ASB Early Career Achievement Award: Erin Mannen, PhD
Dr. Erin M. Mannen is an Assistant Professor and serves as the Director of the Boise Applied Biomechanics of Infants (BABI) Lab in the Department of Mechanical and Biomedical Engineering at Boise State University in Idaho. She earned her Ph.D. in mechanical engineering from the University of Kansas, completed a Post-Doctoral Fellowship in the Center for Orthopaedic Biomechanics at the University of Denver, and began her faculty career in the Department of Orthopaedic Surgery at the University of Arkansas for Medical Sciences. Dr. Mannen’s BABI Lab team uses in vivo human motion experimental techniques to study how babies move and use their muscles in common positions and commercial products to understand the impacts on safety and musculoskeletal development. Her passion for baby biomechanics was inspired by her own children, Jay (6) and Lucy (4). In her free time, Dr. Mannen enjoys the great Idaho outdoors with her husband Drew and kids.
ASB Pre-Doctoral Achievement Award: Katie Knaus, PhD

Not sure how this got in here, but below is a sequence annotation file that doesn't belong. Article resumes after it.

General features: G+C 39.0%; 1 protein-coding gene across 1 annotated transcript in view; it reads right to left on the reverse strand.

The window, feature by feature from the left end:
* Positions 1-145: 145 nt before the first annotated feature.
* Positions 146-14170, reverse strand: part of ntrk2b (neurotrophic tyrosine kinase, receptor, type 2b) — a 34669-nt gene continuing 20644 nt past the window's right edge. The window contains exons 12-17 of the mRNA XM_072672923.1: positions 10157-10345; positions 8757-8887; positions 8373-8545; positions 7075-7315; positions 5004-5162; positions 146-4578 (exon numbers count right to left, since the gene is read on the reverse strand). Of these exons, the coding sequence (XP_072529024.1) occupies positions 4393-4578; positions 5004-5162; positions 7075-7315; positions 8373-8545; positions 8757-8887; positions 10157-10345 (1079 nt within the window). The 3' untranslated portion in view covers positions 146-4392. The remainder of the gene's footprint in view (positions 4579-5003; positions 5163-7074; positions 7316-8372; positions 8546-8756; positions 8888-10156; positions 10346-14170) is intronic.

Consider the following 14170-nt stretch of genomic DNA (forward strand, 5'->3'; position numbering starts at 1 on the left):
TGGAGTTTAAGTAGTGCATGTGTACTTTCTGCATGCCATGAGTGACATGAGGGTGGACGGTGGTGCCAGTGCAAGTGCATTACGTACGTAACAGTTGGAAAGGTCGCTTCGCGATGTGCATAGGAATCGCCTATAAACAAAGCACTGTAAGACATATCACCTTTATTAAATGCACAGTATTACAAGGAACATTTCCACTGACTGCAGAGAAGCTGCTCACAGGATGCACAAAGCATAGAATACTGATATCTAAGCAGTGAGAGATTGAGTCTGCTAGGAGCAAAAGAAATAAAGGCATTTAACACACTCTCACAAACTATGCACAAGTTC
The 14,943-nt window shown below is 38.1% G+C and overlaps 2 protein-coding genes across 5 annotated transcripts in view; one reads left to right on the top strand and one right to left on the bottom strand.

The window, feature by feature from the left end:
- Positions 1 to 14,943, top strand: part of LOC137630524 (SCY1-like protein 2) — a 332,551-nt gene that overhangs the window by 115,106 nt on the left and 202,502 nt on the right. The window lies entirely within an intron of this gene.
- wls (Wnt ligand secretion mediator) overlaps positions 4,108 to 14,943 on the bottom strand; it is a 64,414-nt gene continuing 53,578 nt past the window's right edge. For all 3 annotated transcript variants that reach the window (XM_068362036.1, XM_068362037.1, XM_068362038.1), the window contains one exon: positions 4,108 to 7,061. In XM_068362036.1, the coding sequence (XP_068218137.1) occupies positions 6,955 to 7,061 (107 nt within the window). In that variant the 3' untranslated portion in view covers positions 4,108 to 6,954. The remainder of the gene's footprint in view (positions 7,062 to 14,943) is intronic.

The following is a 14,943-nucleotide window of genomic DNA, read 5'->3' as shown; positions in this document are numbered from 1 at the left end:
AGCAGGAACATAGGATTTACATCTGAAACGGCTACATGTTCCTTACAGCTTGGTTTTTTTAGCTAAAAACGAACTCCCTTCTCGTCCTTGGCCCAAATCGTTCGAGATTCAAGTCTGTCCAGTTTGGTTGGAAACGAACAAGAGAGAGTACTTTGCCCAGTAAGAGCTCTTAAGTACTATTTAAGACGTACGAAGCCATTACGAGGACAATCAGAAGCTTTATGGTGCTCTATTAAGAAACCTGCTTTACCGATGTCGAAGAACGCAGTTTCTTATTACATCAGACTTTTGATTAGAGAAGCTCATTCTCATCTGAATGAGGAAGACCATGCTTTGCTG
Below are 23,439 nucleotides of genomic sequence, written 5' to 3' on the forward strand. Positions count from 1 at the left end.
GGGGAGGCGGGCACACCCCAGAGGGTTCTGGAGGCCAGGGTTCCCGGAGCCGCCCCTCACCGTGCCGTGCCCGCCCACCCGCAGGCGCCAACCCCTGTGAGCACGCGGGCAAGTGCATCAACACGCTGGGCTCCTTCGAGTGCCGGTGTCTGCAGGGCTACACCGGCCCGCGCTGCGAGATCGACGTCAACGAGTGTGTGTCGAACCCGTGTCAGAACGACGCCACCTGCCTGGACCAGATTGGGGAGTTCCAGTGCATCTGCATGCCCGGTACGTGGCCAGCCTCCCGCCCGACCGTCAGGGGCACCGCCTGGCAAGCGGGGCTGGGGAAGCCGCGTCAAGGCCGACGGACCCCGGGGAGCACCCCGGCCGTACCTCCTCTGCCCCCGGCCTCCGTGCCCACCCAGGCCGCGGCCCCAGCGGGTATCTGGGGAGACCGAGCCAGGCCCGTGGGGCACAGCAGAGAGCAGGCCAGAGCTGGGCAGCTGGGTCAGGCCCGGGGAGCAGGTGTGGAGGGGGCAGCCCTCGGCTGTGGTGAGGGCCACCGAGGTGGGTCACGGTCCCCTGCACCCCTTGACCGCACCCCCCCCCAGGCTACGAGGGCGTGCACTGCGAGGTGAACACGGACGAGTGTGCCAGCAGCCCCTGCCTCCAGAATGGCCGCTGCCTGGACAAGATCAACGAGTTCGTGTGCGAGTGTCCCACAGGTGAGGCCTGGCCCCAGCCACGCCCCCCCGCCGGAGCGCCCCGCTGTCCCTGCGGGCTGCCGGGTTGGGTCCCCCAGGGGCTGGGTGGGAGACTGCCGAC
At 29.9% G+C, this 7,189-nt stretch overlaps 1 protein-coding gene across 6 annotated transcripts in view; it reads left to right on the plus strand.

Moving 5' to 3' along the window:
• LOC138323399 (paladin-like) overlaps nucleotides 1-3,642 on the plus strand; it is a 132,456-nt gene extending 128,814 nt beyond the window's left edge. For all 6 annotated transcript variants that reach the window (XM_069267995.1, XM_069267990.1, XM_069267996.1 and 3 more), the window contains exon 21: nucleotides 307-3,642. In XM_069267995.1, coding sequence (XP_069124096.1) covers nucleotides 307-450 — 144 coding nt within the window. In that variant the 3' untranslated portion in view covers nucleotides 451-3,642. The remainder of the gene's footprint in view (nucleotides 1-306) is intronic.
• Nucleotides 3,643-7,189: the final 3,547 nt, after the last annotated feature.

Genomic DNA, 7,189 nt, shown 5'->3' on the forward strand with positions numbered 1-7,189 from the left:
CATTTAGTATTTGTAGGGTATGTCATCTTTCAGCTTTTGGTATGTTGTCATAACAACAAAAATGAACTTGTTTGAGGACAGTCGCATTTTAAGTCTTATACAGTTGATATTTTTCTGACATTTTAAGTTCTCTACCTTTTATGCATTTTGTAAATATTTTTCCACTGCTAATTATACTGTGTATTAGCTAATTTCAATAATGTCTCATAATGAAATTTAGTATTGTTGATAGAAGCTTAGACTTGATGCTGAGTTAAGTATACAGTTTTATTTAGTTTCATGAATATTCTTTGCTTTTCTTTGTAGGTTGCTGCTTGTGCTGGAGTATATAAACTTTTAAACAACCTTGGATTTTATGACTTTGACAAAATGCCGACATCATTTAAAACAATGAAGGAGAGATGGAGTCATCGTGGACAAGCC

Katie Knaus recently completed her PhD in Biomedical Engineering at the University of Virginia. She also received her BS in Mechanical Engineering and Physics from UVA. Her research focuses on skeletal muscles and their interactions with soft tissues allowing humans to perform important functions. She developed computational models to investigate structure-function relationships in complex muscle-tissue systems. This modeling work extends current understanding of typical biomechanical function and was used to examine multiple applications of dysfunction associated with changes that occur in aging. Katie is also accomplished in teaching and co-instructed Biomechanics with her advisor, Dr. Silvia Blemker. Katie is passionate about biomechanics outreach and has led National Biomechanics Day and other events for K-12 and undergraduate students. Katie has been active in many leadership roles at UVA and in the field of biomechanics, including serving as the ASB Student Representative from 2016-2018. She enjoys reading biomechanics textbooks and is always a fan of biomechanics fun facts. Katie has recently accepted a postdoctoral research position in Bioengineering at the University of California San Diego.